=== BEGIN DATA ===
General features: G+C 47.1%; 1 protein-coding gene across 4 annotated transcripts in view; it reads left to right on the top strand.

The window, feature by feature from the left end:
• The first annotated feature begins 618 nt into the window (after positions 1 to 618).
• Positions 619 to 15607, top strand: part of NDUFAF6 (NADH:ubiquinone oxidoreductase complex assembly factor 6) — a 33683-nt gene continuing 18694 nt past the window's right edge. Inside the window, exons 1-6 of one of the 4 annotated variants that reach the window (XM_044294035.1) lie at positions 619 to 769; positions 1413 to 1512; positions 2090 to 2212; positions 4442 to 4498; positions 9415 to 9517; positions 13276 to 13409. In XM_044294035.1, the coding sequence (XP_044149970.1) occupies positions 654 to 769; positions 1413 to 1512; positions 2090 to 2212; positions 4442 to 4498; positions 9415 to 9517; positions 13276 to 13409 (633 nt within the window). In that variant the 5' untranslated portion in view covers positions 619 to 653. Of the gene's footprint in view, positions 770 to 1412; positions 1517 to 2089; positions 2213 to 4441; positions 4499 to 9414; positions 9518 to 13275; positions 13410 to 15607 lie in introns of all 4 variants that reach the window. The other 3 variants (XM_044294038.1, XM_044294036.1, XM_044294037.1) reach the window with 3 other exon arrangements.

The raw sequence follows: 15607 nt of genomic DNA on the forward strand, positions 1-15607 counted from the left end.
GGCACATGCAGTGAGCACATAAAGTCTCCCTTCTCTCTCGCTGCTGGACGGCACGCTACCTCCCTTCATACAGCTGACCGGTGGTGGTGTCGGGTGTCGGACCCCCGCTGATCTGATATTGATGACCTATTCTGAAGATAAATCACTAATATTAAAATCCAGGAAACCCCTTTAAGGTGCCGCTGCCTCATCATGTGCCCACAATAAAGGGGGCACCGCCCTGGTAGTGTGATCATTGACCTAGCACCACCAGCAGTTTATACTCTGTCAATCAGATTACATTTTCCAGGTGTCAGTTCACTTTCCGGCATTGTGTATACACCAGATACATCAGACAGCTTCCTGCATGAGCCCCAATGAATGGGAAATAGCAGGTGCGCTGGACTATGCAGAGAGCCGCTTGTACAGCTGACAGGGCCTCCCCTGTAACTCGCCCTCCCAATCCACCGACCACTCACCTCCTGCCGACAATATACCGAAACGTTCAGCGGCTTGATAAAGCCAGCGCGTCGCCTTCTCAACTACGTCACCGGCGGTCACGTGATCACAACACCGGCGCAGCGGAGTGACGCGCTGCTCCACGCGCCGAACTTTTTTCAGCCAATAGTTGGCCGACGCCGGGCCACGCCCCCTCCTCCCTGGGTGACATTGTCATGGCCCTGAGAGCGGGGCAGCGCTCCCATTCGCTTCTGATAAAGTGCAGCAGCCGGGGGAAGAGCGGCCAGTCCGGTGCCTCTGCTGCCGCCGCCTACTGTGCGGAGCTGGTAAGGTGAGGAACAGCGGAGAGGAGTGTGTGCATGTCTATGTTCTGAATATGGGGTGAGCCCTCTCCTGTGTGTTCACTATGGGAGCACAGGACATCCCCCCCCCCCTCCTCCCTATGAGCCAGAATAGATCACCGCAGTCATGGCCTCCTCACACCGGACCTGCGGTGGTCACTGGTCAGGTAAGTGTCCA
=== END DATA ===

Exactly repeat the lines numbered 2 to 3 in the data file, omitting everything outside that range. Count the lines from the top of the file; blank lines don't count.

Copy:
The window, feature by feature from the left end:
• The first annotated feature begins 618 nt into the window (after positions 1 to 618).